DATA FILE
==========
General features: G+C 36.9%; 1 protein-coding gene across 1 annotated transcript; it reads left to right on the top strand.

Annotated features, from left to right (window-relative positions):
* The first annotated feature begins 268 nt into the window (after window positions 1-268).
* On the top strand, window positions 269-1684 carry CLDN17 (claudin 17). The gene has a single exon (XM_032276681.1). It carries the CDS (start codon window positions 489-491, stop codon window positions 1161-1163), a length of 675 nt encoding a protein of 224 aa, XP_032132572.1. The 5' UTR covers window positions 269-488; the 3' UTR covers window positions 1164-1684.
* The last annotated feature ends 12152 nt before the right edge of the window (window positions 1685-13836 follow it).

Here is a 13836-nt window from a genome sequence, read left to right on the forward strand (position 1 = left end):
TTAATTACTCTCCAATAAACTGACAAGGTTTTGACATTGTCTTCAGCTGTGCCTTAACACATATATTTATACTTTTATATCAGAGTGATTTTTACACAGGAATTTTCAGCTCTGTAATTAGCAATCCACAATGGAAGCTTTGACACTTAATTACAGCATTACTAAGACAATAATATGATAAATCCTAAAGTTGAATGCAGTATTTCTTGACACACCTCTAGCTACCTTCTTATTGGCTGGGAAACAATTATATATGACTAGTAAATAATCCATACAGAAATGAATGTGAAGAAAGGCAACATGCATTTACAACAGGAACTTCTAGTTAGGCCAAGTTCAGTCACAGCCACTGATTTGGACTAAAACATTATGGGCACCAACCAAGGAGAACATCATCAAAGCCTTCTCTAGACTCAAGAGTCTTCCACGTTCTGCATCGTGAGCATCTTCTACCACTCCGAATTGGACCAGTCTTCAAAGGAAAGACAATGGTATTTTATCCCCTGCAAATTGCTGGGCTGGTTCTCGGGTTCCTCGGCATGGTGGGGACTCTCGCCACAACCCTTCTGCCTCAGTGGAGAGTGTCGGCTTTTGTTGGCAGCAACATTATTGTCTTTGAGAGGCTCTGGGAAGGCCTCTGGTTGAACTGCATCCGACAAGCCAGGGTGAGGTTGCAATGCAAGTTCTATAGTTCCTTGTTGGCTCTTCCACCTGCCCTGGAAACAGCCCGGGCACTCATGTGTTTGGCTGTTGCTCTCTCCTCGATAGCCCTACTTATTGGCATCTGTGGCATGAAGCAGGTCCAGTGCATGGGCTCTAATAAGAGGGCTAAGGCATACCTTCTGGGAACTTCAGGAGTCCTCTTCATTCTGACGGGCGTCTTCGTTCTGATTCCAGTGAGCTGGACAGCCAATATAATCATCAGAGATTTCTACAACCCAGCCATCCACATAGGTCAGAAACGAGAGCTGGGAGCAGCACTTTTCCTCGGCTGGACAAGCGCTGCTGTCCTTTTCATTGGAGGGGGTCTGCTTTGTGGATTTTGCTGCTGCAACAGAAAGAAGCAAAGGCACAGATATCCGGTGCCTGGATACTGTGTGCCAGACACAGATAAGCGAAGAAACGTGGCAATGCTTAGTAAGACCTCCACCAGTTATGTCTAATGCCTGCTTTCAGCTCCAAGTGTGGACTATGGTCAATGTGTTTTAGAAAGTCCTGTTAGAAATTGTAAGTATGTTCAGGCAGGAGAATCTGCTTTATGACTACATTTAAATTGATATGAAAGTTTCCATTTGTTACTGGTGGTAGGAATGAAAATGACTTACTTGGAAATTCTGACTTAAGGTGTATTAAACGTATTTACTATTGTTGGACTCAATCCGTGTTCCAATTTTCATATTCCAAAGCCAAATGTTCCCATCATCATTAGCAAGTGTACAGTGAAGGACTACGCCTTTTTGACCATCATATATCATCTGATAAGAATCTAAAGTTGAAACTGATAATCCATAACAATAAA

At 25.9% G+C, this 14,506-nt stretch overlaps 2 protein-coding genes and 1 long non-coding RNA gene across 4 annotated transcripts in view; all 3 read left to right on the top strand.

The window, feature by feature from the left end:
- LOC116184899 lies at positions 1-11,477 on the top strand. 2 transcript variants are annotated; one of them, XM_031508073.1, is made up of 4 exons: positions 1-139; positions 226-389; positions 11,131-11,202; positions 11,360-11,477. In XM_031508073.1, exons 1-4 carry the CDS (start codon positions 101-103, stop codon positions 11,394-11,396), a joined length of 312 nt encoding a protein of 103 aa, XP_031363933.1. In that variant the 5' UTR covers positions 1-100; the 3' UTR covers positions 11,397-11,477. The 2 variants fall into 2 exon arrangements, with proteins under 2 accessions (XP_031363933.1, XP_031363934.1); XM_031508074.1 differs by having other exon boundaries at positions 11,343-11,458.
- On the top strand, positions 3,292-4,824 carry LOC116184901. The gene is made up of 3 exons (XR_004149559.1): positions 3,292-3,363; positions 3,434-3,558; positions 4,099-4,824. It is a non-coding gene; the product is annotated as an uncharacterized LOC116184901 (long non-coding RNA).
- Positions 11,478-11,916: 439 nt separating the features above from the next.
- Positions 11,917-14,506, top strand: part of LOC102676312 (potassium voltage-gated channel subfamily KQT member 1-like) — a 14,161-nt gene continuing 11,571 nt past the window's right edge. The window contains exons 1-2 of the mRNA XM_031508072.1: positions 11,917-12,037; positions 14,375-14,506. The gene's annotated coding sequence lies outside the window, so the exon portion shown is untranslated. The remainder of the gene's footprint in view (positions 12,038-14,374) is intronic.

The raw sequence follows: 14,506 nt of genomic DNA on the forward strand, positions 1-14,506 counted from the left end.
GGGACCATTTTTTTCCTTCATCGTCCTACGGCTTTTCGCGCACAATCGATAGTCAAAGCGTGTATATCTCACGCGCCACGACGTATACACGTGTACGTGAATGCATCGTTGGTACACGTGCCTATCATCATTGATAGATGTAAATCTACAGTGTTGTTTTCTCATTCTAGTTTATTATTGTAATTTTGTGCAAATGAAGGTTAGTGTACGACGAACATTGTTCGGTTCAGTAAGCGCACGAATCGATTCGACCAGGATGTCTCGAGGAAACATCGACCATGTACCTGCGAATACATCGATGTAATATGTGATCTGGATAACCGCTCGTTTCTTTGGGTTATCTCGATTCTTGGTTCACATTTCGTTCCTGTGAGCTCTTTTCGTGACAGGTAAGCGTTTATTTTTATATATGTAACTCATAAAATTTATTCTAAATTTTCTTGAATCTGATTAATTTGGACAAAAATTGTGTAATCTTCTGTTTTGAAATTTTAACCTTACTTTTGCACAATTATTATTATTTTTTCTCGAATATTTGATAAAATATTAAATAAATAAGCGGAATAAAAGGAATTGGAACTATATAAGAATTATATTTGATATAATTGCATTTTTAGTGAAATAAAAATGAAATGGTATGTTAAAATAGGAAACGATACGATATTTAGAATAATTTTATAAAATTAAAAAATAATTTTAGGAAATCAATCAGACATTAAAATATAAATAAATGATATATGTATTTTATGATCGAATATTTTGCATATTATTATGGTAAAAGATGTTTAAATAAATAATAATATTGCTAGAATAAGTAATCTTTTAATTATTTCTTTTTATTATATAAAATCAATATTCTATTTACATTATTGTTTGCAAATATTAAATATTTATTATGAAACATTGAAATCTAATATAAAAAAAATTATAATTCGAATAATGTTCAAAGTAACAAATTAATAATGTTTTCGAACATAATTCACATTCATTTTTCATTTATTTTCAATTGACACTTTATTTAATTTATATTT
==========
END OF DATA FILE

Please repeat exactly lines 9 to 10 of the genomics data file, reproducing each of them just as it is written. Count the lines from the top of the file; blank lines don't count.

The window, feature by feature from the left end:
- LOC116184899 lies at positions 1-11,477 on the top strand. 2 transcript variants are annotated; one of them, XM_031508073.1, is made up of 4 exons: positions 1-139; positions 226-389; positions 11,131-11,202; positions 11,360-11,477. In XM_031508073.1, exons 1-4 carry the CDS (start codon positions 101-103, stop codon positions 11,394-11,396), a joined length of 312 nt encoding a protein of 103 aa, XP_031363933.1. In that variant the 5' UTR covers positions 1-100; the 3' UTR covers positions 11,397-11,477. The 2 variants fall into 2 exon arrangements, with proteins under 2 accessions (XP_031363933.1, XP_031363934.1); XM_031508074.1 differs by having other exon boundaries at positions 11,343-11,458.